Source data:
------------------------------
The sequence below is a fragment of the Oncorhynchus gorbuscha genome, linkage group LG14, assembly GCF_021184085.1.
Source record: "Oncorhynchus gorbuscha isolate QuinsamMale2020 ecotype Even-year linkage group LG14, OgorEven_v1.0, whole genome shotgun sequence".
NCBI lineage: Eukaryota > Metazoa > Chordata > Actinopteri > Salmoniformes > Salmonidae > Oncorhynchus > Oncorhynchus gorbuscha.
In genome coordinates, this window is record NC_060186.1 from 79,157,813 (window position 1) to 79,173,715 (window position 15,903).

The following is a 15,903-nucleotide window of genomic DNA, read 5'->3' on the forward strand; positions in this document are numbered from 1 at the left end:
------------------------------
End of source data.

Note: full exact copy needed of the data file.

The sequence below is a fragment of the Oncorhynchus gorbuscha genome, linkage group LG14, assembly GCF_021184085.1.
Source record: "Oncorhynchus gorbuscha isolate QuinsamMale2020 ecotype Even-year linkage group LG14, OgorEven_v1.0, whole genome shotgun sequence".
NCBI lineage: Eukaryota > Metazoa > Chordata > Actinopteri > Salmoniformes > Salmonidae > Oncorhynchus > Oncorhynchus gorbuscha.
In genome coordinates, this window is record NC_060186.1 from 79,157,813 (window position 1) to 79,173,715 (window position 15,903).

The following is a 15,903-nucleotide window of genomic DNA, read 5'->3' on the forward strand; positions in this document are numbered from 1 at the left end: